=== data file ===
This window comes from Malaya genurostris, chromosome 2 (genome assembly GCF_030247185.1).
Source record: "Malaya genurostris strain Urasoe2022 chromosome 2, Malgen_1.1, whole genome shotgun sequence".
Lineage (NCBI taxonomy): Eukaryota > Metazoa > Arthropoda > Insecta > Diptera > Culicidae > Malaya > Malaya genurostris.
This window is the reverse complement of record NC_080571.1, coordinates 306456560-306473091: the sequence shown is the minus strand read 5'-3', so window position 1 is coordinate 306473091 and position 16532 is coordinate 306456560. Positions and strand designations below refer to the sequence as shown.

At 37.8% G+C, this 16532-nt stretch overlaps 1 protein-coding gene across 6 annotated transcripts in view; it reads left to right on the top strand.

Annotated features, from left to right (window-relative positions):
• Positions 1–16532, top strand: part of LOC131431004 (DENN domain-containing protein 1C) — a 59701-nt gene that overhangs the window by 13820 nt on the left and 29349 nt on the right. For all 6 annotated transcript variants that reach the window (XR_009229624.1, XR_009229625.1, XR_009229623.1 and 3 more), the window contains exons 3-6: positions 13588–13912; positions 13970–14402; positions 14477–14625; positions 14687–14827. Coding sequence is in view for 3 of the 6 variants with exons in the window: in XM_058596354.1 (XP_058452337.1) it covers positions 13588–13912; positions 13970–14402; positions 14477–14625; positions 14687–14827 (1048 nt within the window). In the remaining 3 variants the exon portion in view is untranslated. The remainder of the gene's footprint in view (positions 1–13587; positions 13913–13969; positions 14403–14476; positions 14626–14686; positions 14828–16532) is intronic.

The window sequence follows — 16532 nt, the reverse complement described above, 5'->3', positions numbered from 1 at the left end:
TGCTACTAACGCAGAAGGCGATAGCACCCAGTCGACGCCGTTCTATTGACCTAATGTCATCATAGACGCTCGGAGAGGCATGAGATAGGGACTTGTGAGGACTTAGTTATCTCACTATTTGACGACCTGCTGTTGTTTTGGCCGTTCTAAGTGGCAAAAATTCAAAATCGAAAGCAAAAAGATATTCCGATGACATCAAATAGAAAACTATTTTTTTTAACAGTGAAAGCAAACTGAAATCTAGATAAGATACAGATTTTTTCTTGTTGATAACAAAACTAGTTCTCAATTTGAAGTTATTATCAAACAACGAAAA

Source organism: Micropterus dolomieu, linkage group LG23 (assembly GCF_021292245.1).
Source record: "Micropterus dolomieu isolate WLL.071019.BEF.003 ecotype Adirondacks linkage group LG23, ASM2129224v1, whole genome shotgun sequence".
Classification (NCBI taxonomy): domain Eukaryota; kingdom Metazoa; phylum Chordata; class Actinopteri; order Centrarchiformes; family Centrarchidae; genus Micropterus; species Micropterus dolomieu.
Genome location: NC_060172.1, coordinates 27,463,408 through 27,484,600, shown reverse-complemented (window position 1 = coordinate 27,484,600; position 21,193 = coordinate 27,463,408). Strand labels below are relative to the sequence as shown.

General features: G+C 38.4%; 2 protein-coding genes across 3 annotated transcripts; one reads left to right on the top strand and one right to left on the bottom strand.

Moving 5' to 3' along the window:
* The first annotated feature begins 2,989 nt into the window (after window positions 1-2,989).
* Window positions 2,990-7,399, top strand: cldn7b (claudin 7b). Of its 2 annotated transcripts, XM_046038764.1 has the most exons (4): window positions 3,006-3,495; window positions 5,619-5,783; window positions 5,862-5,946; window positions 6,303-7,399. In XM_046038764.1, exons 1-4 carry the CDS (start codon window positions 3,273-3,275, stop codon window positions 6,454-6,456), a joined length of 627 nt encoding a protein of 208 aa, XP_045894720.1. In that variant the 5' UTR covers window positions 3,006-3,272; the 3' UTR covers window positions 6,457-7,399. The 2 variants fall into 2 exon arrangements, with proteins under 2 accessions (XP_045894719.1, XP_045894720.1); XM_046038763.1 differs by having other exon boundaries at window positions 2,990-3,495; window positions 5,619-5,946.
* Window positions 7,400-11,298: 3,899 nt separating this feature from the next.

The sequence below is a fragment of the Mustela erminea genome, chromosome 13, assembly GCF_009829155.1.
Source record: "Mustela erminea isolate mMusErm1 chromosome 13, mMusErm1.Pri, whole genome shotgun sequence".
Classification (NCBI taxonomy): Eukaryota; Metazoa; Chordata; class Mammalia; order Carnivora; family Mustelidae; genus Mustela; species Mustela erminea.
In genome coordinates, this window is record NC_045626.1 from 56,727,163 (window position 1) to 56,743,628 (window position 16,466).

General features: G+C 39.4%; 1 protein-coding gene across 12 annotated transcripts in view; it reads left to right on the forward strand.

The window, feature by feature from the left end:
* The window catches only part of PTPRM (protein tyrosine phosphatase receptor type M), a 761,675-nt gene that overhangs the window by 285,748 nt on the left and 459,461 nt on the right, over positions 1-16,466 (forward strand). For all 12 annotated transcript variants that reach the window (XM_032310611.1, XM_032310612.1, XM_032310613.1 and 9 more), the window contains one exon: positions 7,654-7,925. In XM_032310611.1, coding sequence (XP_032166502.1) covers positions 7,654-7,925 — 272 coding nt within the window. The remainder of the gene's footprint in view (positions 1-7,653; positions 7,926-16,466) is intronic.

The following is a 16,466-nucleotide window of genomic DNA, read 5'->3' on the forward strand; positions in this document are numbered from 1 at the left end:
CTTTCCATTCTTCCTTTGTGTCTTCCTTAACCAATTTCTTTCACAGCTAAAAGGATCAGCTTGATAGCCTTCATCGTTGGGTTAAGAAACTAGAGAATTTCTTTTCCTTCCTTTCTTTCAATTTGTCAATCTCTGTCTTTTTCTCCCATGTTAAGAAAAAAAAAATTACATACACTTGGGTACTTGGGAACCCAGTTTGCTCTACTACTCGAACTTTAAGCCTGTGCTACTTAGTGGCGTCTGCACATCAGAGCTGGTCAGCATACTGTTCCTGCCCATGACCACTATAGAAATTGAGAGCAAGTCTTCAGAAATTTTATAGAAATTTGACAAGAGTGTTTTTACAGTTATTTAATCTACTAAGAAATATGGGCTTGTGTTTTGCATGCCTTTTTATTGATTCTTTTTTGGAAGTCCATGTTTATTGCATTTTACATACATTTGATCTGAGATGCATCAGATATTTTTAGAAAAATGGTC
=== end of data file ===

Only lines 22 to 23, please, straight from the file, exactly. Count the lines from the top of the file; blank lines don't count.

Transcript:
In genome coordinates, this window is record NC_045626.1 from 56,727,163 (window position 1) to 56,743,628 (window position 16,466).

General features: G+C 39.4%; 1 protein-coding gene across 12 annotated transcripts in view; it reads left to right on the forward strand.